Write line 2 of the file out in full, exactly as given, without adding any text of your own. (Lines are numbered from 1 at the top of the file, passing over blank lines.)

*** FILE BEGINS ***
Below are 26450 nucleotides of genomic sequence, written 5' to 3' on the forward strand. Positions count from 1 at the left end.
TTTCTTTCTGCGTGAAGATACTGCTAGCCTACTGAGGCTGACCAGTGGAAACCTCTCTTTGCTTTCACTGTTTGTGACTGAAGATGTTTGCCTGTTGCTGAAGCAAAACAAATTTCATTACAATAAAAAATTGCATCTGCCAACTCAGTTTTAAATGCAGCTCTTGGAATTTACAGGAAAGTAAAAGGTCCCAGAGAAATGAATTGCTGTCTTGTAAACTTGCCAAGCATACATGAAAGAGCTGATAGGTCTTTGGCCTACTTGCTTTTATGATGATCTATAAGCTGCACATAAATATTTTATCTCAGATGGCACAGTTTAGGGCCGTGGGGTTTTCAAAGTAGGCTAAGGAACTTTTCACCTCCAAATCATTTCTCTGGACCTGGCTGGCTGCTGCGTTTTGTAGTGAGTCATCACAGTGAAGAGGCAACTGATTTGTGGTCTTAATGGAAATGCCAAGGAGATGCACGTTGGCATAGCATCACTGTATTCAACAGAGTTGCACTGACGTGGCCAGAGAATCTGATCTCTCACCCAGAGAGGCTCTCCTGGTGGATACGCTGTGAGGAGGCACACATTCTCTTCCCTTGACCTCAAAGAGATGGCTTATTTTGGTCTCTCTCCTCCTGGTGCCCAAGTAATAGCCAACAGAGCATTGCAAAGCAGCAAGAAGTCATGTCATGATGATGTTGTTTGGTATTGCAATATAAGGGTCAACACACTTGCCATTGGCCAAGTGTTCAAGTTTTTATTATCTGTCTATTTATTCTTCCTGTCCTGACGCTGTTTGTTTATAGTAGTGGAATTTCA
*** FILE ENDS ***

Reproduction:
TTTCTTTCTGCGTGAAGATACTGCTAGCCTACTGAGGCTGACCAGTGGAAACCTCTCTTTGCTTTCACTGTTTGTGACTGAAGATGTTTGCCTGTTGCTGAAGCAAAACAAATTTCATTACAATAAAAAATTGCATCTGCCAACTCAGTTTTAAATGCAGCTCTTGGAATTTACAGGAAAGTAAAAGGTCCCAGAGAAATGAATTGCTGTCTTGTAAACTTGCCAAGCATACATGAAAGAGCTGATAGGTCTTTGGCCTACTTGCTTTTATGATGATCTATAAGCTGCACATAAATATTTTATCTCAGATGGCACAGTTTAGGGCCGTGGGGTTTTCAAAGTAGGCTAAGGAACTTTTCACCTCCAAATCATTTCTCTGGACCTGGCTGGCTGCTGCGTTTTGTAGTGAGTCATCACAGTGAAGAGGCAACTGATTTGTGGTCTTAATGGAAATGCCAAGGAGATGCACGTTGGCATAGCATCACTGTATTCAACAGAGTTGCACTGACGTGGCCAGAGAATCTGATCTCTCACCCAGAGAGGCTCTCCTGGTGGATACGCTGTGAGGAGGCACACATTCTCTTCCCTTGACCTCAAAGAGATGGCTTATTTTGGTCTCTCTCCTCCTGGTGCCCAAGTAATAGCCAACAGAGCATTGCAAAGCAGCAAGAAGTCATGTCATGATGATGTTGTTTGGTATTGCAATATAAGGGTCAACACACTTGCCATTGGCCAAGTGTTCAAGTTTTTATTATCTGTCTATTTATTCTTCCTGTCCTGACGCTGTTTGTTTATAGTAGTGGAATTTCA